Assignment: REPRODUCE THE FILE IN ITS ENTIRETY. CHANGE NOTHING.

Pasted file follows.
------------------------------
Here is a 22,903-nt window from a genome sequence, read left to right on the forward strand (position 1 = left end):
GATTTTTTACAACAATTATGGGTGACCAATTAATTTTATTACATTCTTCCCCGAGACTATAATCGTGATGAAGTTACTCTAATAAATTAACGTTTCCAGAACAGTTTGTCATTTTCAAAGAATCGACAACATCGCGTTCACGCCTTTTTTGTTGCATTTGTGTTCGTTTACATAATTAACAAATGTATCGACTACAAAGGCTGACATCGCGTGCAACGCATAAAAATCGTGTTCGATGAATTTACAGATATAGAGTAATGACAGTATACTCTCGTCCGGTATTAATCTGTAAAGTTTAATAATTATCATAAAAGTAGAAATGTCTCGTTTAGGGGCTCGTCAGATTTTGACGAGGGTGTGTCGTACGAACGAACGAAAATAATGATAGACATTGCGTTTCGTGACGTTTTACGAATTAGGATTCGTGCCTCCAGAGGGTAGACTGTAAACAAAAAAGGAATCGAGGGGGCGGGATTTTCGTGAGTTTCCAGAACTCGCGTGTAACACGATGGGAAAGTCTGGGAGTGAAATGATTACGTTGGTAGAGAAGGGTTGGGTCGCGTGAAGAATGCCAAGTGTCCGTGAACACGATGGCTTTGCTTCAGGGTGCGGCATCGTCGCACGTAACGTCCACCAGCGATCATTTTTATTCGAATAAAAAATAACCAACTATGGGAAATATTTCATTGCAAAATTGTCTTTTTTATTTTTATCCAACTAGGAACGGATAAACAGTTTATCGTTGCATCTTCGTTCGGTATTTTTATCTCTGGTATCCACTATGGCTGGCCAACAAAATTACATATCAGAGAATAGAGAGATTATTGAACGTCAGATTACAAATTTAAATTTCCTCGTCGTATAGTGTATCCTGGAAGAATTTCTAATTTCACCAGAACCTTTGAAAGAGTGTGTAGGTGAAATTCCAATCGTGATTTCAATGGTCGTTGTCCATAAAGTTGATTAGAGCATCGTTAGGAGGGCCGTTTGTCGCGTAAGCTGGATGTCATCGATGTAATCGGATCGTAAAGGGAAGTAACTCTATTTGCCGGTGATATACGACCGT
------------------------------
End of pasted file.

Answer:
Here is a 22,903-nt window from a genome sequence, read left to right on the forward strand (position 1 = left end):
GATTTTTTACAACAATTATGGGTGACCAATTAATTTTATTACATTCTTCCCCGAGACTATAATCGTGATGAAGTTACTCTAATAAATTAACGTTTCCAGAACAGTTTGTCATTTTCAAAGAATCGACAACATCGCGTTCACGCCTTTTTTGTTGCATTTGTGTTCGTTTACATAATTAACAAATGTATCGACTACAAAGGCTGACATCGCGTGCAACGCATAAAAATCGTGTTCGATGAATTTACAGATATAGAGTAATGACAGTATACTCTCGTCCGGTATTAATCTGTAAAGTTTAATAATTATCATAAAAGTAGAAATGTCTCGTTTAGGGGCTCGTCAGATTTTGACGAGGGTGTGTCGTACGAACGAACGAAAATAATGATAGACATTGCGTTTCGTGACGTTTTACGAATTAGGATTCGTGCCTCCAGAGGGTAGACTGTAAACAAAAAAGGAATCGAGGGGGCGGGATTTTCGTGAGTTTCCAGAACTCGCGTGTAACACGATGGGAAAGTCTGGGAGTGAAATGATTACGTTGGTAGAGAAGGGTTGGGTCGCGTGAAGAATGCCAAGTGTCCGTGAACACGATGGCTTTGCTTCAGGGTGCGGCATCGTCGCACGTAACGTCCACCAGCGATCATTTTTATTCGAATAAAAAATAACCAACTATGGGAAATATTTCATTGCAAAATTGTCTTTTTTATTTTTATCCAACTAGGAACGGATAAACAGTTTATCGTTGCATCTTCGTTCGGTATTTTTATCTCTGGTATCCACTATGGCTGGCCAACAAAATTACATATCAGAGAATAGAGAGATTATTGAACGTCAGATTACAAATTTAAATTTCCTCGTCGTATAGTGTATCCTGGAAGAATTTCTAATTTCACCAGAACCTTTGAAAGAGTGTGTAGGTGAAATTCCAATCGTGATTTCAATGGTCGTTGTCCATAAAGTTGATTAGAGCATCGTTAGGAGGGCCGTTTGTCGCGTAAGCTGGATGTCATCGATGTAATCGGATCGTAAAGGGAAGTAACTCTATTTGCCGGTGATATACGACCGT